For decades now, Penn & Teller have made a living pricking the balloon of illusion, showing the skill and sheer tenacity behind magical performances that’s as compelling as any level of deceipt or subterfuge. What makes their shtick so engaging is that they go out of their way to show you how the trick was done, and then still manage to awaken within you that sense of wonder you first got when as a child you saw some hack do the ball-and-cup trick at a birthday party. For P&T, science and craftsmanship are the true spirit of magic, and they don’t need to rely upon notions of the supernatural or superhuman in order to sway an audience with the power of their performance.
It’s all the more impressive, then, that Teller’s documentary Tim’s Vermeer may in fact be the definitive work from these two. For outside their usual magic idiom, we have in this wonderful film the core of what makes their contribution so special – we rip away the veils of prejudice and expectation, and are left with something that at first seems like a mere “trick”, but is quite simply a feat of great imagination and scientific thinking.
Quite simply, it’s a true magic, a human magic, the magic of science and technology rather than the hokum of belief and dogma.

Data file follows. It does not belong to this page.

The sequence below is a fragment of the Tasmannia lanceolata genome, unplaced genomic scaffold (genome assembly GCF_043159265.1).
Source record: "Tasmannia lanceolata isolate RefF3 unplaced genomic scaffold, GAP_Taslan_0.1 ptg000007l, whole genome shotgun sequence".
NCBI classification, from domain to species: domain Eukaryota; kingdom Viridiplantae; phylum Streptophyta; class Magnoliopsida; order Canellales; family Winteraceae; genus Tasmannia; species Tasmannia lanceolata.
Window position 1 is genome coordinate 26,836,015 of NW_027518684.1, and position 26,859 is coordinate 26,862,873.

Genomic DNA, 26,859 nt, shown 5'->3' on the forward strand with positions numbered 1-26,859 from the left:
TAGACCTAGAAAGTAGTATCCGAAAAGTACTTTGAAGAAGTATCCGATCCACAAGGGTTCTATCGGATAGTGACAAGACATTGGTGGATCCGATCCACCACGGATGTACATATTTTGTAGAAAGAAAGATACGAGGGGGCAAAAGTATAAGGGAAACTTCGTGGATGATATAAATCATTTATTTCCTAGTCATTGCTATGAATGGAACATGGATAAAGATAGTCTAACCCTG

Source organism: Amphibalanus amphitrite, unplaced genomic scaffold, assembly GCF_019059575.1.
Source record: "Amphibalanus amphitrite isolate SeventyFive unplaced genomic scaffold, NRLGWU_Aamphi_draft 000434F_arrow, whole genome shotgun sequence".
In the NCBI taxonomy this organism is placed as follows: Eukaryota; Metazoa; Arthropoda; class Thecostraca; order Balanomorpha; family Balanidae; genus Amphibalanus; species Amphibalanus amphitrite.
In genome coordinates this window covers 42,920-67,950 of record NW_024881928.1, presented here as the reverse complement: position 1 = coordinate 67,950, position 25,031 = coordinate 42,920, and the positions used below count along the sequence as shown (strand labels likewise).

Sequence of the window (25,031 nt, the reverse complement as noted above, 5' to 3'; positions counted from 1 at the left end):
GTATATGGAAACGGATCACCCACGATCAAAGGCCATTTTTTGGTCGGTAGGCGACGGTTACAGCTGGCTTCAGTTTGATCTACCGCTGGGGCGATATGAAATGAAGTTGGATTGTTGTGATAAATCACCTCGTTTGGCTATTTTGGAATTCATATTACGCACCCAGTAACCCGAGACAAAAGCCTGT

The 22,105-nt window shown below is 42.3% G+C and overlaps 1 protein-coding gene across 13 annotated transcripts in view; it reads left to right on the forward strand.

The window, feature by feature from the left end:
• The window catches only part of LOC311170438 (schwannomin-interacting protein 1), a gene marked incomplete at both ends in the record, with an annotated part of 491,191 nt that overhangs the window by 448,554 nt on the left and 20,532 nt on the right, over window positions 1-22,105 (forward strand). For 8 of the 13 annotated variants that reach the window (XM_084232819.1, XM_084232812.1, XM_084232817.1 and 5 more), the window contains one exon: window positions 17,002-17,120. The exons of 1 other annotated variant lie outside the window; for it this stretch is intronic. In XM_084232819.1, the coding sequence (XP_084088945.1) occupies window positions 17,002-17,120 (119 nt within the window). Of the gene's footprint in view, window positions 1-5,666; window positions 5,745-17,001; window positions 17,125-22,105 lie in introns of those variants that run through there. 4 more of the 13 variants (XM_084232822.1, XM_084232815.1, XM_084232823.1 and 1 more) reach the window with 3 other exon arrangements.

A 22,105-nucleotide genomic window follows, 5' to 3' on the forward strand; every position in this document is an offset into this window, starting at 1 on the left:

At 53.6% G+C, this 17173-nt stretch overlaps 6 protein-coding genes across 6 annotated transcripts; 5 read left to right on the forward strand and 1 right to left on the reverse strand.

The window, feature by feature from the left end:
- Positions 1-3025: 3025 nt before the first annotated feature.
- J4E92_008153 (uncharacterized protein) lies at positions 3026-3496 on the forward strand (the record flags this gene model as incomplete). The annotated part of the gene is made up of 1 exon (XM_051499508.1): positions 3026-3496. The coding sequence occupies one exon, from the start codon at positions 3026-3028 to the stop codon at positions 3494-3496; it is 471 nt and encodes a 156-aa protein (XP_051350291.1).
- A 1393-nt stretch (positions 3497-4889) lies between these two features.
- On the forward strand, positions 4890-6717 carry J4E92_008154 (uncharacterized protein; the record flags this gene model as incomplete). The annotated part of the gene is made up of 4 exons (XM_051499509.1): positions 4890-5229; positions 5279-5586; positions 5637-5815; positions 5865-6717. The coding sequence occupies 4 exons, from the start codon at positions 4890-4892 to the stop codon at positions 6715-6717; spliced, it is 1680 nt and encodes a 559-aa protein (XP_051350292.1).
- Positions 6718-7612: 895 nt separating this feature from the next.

The film follows Tim Jenison, an eccentric bearded man who’s the first to admit that he’s quite simply not a painter, at least in the sense of one who has spent years developing a craft. Jenison’s background is in computer graphics, and his fascination with the radiant works of Dutch Master Johannes Vermeer leads him on a quest to replicate the methods that artists of this caliber may have used to facilitate their paintings. Going against the orthodoxy of art history (and inspired in part by the likes of internationally renowned artist David Hockney), Tim’s quest is a mixture of inspiration and the folly granted by access to seemingly unlimited financial and temporal resources.
Done poorly, this film could easily be as dull as watching paint dry, but with impeccable editing and construction of the narrative, Teller proves once again that behind that taciturn, smiling face is a mind of enormous intellect. Staccato cuts and a wonderfully self-deprecating subject make the whole film a kind of joy, while the core demonstration is shot in a quite beautiful way. Even Penn’s droll interview proves to be effective at driving the narrative along.
As the film and the painting unfolds, you feel that same sense of astonishment and wonder, appreciating even more the great master who may well have used a similar technique. These are scientists seeking out lost techniques, and they’re constantly providing caveats for what they are uncovering. Still, it’s near impossible not to be swayed by the evidence, yet instead of undermining the genius of the likes of Vermeer, the film helps do quite the opposite.
The core of Penn and Teller’s project over the decades has been to knock down the artificial divide between the rational and the ethereal, dismissing the bifurcation of science and art. With Tim’s Vermeer, in a different idiom, they are able perhaps even more explicitly to knock down these artificial barriers, and in so doing the film simply leaves one in a state of educated wonder.